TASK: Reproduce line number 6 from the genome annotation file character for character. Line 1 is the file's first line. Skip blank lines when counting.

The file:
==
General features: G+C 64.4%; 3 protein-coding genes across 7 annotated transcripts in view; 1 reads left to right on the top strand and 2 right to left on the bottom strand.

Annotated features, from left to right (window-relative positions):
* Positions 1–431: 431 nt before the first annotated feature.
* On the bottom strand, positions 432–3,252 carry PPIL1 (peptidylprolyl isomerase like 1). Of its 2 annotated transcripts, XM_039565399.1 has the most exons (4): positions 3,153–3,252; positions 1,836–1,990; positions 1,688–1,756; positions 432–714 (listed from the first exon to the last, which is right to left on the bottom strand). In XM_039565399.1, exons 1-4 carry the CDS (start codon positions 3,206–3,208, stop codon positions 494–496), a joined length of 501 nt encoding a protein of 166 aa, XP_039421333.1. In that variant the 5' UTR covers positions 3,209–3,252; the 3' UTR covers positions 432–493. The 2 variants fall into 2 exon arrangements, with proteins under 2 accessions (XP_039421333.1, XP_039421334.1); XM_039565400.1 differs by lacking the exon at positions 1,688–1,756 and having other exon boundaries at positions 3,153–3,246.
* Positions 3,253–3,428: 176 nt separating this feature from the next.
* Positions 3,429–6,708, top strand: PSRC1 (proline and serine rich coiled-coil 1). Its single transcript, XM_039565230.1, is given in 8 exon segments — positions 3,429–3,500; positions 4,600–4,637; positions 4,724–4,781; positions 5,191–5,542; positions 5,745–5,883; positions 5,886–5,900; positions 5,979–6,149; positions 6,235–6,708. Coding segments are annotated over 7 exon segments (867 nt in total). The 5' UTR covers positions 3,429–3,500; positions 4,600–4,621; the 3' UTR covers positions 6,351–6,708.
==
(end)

* Positions 3,429–6,708, top strand: PSRC1 (proline and serine rich coiled-coil 1). Its single transcript, XM_039565230.1, is given in 8 exon segments — positions 3,429–3,500; positions 4,600–4,637; positions 4,724–4,781; positions 5,191–5,542; positions 5,745–5,883; positions 5,886–5,900; positions 5,979–6,149; positions 6,235–6,708. Coding segments are annotated over 7 exon segments (867 nt in total). The 5' UTR covers positions 3,429–3,500; positions 4,600–4,621; the 3' UTR covers positions 6,351–6,708.